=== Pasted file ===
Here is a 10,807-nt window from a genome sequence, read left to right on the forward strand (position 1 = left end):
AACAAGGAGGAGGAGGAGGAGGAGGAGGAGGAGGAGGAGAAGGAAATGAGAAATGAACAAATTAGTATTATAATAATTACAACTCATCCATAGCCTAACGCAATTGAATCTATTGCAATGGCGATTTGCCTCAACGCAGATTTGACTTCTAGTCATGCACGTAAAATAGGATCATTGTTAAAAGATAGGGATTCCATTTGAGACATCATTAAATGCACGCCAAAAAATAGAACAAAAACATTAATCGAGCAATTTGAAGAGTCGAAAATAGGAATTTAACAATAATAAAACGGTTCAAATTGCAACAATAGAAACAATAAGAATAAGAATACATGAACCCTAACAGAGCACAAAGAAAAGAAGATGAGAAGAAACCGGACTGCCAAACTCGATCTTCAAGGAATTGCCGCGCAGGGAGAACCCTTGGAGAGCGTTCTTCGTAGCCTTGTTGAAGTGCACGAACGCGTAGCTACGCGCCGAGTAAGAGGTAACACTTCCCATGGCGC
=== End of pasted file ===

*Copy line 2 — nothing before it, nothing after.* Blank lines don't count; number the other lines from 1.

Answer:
AACAAGGAGGAGGAGGAGGAGGAGGAGGAGGAGGAGGAGAAGGAAATGAGAAATGAACAAATTAGTATTATAATAATTACAACTCATCCATAGCCTAACGCAATTGAATCTATTGCAATGGCGATTTGCCTCAACGCAGATTTGACTTCTAGTCATGCACGTAAAATAGGATCATTGTTAAAAGATAGGGATTCCATTTGAGACATCATTAAATGCACGCCAAAAAATAGAACAAAAACATTAATCGAGCAATTTGAAGAGTCGAAAATAGGAATTTAACAATAATAAAACGGTTCAAATTGCAACAATAGAAACAATAAGAATAAGAATACATGAACCCTAACAGAGCACAAAGAAAAGAAGATGAGAAGAAACCGGACTGCCAAACTCGATCTTCAAGGAATTGCCGCGCAGGGAGAACCCTTGGAGAGCGTTCTTCGTAGCCTTGTTGAAGTGCACGAACGCGTAGCTACGCGCCGAGTAAGAGGTAACACTTCCCATGGCGC